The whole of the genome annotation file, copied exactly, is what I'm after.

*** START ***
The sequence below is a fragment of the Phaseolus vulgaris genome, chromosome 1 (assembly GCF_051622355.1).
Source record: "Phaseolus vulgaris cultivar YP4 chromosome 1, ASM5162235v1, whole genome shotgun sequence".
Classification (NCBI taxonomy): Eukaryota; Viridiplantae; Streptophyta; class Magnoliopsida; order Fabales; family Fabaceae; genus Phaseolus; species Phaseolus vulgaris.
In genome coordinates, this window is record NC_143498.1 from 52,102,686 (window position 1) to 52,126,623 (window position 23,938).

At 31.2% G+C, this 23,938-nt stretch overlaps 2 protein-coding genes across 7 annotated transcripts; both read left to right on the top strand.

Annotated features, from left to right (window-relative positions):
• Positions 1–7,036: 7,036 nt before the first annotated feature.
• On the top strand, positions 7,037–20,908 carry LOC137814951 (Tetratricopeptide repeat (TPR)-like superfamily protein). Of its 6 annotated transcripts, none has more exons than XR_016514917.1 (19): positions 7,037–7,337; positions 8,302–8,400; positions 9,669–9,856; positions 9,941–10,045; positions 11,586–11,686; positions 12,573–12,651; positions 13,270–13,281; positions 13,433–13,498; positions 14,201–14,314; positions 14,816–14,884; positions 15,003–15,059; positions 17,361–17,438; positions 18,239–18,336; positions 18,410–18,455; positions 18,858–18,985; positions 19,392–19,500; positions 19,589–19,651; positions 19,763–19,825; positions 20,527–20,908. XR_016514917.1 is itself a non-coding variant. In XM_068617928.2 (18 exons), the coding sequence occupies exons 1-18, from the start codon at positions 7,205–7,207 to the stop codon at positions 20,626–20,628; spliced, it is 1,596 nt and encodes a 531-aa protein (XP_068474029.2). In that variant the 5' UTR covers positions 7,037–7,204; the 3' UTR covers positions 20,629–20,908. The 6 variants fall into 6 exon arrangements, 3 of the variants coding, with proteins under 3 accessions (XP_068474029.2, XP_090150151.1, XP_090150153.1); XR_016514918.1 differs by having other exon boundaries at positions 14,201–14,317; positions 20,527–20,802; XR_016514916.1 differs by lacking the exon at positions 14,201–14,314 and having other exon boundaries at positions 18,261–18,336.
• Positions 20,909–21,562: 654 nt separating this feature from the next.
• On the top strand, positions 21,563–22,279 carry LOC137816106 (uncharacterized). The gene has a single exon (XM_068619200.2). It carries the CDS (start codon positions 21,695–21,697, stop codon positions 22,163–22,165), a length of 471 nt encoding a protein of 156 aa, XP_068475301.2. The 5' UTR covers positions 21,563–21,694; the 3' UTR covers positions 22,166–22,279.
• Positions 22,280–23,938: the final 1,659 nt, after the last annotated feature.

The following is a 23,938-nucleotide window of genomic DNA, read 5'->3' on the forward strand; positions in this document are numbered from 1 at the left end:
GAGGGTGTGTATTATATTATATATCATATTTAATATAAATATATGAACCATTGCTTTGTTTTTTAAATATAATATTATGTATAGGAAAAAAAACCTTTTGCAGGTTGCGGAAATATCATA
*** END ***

The sequence below is a fragment of the Phaseolus vulgaris genome, chromosome 1 (assembly GCF_051622355.1).
Source record: "Phaseolus vulgaris cultivar YP4 chromosome 1, ASM5162235v1, whole genome shotgun sequence".
Classification (NCBI taxonomy): Eukaryota; Viridiplantae; Streptophyta; class Magnoliopsida; order Fabales; family Fabaceae; genus Phaseolus; species Phaseolus vulgaris.
In genome coordinates, this window is record NC_143498.1 from 52,102,686 (window position 1) to 52,126,623 (window position 23,938).

At 31.2% G+C, this 23,938-nt stretch overlaps 2 protein-coding genes across 7 annotated transcripts; both read left to right on the top strand.

Annotated features, from left to right (window-relative positions):
• Positions 1–7,036: 7,036 nt before the first annotated feature.
• On the top strand, positions 7,037–20,908 carry LOC137814951 (Tetratricopeptide repeat (TPR)-like superfamily protein). Of its 6 annotated transcripts, none has more exons than XR_016514917.1 (19): positions 7,037–7,337; positions 8,302–8,400; positions 9,669–9,856; positions 9,941–10,045; positions 11,586–11,686; positions 12,573–12,651; positions 13,270–13,281; positions 13,433–13,498; positions 14,201–14,314; positions 14,816–14,884; positions 15,003–15,059; positions 17,361–17,438; positions 18,239–18,336; positions 18,410–18,455; positions 18,858–18,985; positions 19,392–19,500; positions 19,589–19,651; positions 19,763–19,825; positions 20,527–20,908. XR_016514917.1 is itself a non-coding variant. In XM_068617928.2 (18 exons), the coding sequence occupies exons 1-18, from the start codon at positions 7,205–7,207 to the stop codon at positions 20,626–20,628; spliced, it is 1,596 nt and encodes a 531-aa protein (XP_068474029.2). In that variant the 5' UTR covers positions 7,037–7,204; the 3' UTR covers positions 20,629–20,908. The 6 variants fall into 6 exon arrangements, 3 of the variants coding, with proteins under 3 accessions (XP_068474029.2, XP_090150151.1, XP_090150153.1); XR_016514918.1 differs by having other exon boundaries at positions 14,201–14,317; positions 20,527–20,802; XR_016514916.1 differs by lacking the exon at positions 14,201–14,314 and having other exon boundaries at positions 18,261–18,336.
• Positions 20,909–21,562: 654 nt separating this feature from the next.
• On the top strand, positions 21,563–22,279 carry LOC137816106 (uncharacterized). The gene has a single exon (XM_068619200.2). It carries the CDS (start codon positions 21,695–21,697, stop codon positions 22,163–22,165), a length of 471 nt encoding a protein of 156 aa, XP_068475301.2. The 5' UTR covers positions 21,563–21,694; the 3' UTR covers positions 22,166–22,279.
• Positions 22,280–23,938: the final 1,659 nt, after the last annotated feature.

The following is a 23,938-nucleotide window of genomic DNA, read 5'->3' on the forward strand; positions in this document are numbered from 1 at the left end:
GAGGGTGTGTATTATATTATATATCATATTTAATATAAATATATGAACCATTGCTTTGTTTTTTAAATATAATATTATGTATAGGAAAAAAAACCTTTTGCAGGTTGCGGAAATATCATA